|Figure 1: CT Abdomen revealing a smooth round low-attenuating lesion of the right adrenal gland with close approximation of the inferolateral aspect of the right adrenal gland and superior pole of the right kidney|
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In May 2014, the patient underwent laparoscopic right adrenalectomy. During dissection along the inferolateral portion of the adrenal gland it became apparent that the normally avascular plane between the adrenal and renal capsule was absent. Instead, there appeared to be a dense fibrotic adhesion between the surfaces of the two organs. Electrocautery dissection to include a portion of the superior pole of the kidney into the specimen was required for complete excision of the adrenal gland [Figure 2]. The patient tolerated the procedure well, postoperative laboratories revealed normokalemia without supplementation, and a 24-hour urine aldosterone level of less than 1.5 mcg/24 h confirmed the resolution of hyperaldosteronism. The patient's blood pressure was within normal limits with decreasing antihypertensive administration 1 month after excision. Pathologic evaluation of the specimen confirmed multinodular adrenal cortical hyperplasia and partial adrenal - renal fusion [Figure 3] without evidence of adrenal heterotopia.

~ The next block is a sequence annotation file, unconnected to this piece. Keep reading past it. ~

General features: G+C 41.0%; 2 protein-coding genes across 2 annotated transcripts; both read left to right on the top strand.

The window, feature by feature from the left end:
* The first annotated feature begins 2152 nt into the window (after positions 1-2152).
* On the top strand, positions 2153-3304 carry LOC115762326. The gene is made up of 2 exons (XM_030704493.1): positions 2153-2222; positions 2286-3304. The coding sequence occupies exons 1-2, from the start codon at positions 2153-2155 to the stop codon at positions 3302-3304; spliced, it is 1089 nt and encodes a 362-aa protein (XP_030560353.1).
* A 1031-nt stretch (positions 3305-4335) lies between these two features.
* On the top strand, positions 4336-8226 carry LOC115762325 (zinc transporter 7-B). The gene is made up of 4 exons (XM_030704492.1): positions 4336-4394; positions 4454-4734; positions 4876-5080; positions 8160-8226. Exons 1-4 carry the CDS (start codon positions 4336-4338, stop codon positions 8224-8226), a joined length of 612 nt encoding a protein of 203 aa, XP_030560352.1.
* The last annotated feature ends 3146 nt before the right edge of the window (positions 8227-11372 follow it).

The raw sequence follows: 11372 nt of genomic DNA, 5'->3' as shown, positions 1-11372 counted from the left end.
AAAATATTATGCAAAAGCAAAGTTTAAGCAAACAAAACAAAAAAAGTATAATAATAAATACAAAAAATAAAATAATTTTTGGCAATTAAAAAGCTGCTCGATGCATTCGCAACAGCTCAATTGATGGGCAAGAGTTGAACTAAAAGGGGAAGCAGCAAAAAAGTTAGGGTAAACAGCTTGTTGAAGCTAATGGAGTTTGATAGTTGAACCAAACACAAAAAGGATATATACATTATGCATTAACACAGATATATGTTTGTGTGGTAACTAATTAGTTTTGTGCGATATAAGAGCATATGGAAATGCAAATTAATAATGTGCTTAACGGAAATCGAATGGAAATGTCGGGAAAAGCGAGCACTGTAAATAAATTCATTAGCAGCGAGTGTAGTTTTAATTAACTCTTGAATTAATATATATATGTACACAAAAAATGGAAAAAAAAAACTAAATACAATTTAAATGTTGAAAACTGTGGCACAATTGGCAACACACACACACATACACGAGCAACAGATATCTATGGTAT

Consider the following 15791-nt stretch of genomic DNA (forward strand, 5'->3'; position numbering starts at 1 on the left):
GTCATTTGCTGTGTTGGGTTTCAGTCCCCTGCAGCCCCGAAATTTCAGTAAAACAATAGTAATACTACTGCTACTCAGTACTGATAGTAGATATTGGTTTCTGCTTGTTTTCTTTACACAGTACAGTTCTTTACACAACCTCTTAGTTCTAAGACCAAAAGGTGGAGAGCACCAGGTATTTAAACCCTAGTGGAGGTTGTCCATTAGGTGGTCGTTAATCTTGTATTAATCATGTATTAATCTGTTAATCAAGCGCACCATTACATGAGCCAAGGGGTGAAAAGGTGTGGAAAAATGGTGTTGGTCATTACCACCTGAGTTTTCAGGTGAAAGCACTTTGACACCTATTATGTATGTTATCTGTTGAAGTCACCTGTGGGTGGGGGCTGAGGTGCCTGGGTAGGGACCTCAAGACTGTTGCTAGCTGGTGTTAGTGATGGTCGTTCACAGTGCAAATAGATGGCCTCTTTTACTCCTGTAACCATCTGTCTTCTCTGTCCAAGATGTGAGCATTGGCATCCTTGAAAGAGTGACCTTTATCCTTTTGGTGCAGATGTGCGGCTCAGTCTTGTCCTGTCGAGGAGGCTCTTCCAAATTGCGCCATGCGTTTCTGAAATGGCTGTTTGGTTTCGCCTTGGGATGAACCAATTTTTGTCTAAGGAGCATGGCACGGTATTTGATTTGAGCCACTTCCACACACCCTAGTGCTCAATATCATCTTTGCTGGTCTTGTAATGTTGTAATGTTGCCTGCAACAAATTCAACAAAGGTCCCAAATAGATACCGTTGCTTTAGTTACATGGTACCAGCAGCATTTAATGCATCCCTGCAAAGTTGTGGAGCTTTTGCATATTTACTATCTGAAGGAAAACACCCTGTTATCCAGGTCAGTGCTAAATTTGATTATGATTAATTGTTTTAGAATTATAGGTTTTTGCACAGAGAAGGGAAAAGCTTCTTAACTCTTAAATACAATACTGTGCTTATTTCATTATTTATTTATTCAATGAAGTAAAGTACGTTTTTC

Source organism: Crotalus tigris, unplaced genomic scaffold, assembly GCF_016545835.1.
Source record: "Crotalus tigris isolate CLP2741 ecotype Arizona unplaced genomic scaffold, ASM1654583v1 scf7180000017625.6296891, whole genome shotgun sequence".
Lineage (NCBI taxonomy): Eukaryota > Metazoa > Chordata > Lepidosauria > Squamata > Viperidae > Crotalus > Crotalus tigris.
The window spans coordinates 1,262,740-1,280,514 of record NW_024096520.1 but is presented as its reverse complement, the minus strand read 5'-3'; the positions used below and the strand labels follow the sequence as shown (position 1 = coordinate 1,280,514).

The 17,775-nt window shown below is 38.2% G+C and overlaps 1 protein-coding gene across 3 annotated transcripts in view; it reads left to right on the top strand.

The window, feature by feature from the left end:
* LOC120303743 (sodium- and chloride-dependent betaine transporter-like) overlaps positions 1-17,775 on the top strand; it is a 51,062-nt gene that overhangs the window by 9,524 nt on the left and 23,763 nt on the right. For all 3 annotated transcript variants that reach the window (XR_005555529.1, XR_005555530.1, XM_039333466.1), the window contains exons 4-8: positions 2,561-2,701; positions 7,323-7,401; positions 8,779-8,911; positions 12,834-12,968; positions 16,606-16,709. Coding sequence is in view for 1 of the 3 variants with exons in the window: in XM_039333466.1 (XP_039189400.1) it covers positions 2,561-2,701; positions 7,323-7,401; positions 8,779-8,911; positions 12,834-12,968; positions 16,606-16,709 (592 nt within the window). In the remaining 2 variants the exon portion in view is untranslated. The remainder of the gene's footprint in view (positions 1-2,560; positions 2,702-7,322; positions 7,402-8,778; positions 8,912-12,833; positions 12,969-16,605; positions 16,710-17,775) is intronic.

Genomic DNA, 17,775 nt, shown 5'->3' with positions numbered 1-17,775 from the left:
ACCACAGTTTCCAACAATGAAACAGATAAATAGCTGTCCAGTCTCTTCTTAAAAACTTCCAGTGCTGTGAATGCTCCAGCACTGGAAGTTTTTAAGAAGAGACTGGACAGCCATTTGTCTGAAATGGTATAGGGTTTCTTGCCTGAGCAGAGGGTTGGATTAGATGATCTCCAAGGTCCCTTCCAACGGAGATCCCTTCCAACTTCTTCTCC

|Figure 2: Gross specimen of adrenal gland with adjacent renal tissue from the superior pole of the right kidney|
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|Figure 3: Hematoxylin and eosin staining revealing normal appearing adrenal cortical cells (left) and renal cells, including glomeruli (right), fused, without intervening fi brous capsule|
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| ¤ Discussion|| |
Rokitansky first described adrenal - renal fusion in 1855,  differentiating congenital lesions from those acquired secondary to postinflammatory fibrosis of perirenal fat. Its true incidence remains unknown as most reported cases are incidental findings on autopsy. In 1976, Honoré et al. presented the first and only case report other than this one in the surgical literature of isolated adrenal - renal fusion, proposing that the congenital lesion is likely due to failure of the retroperitoneal mesenchymal tissue to stimulate capsule formation.  To date, only four other cases have been reported, though all were in the setting of synchronous heterotopias. ,,, Distinction should be noted between adrenal heterotopia and adrenal - renal fusion. The former describes ectopic adrenal tissue whereas the latter describes incomplete encapsulation of those two organs involved with histologically adjacent functional tissue.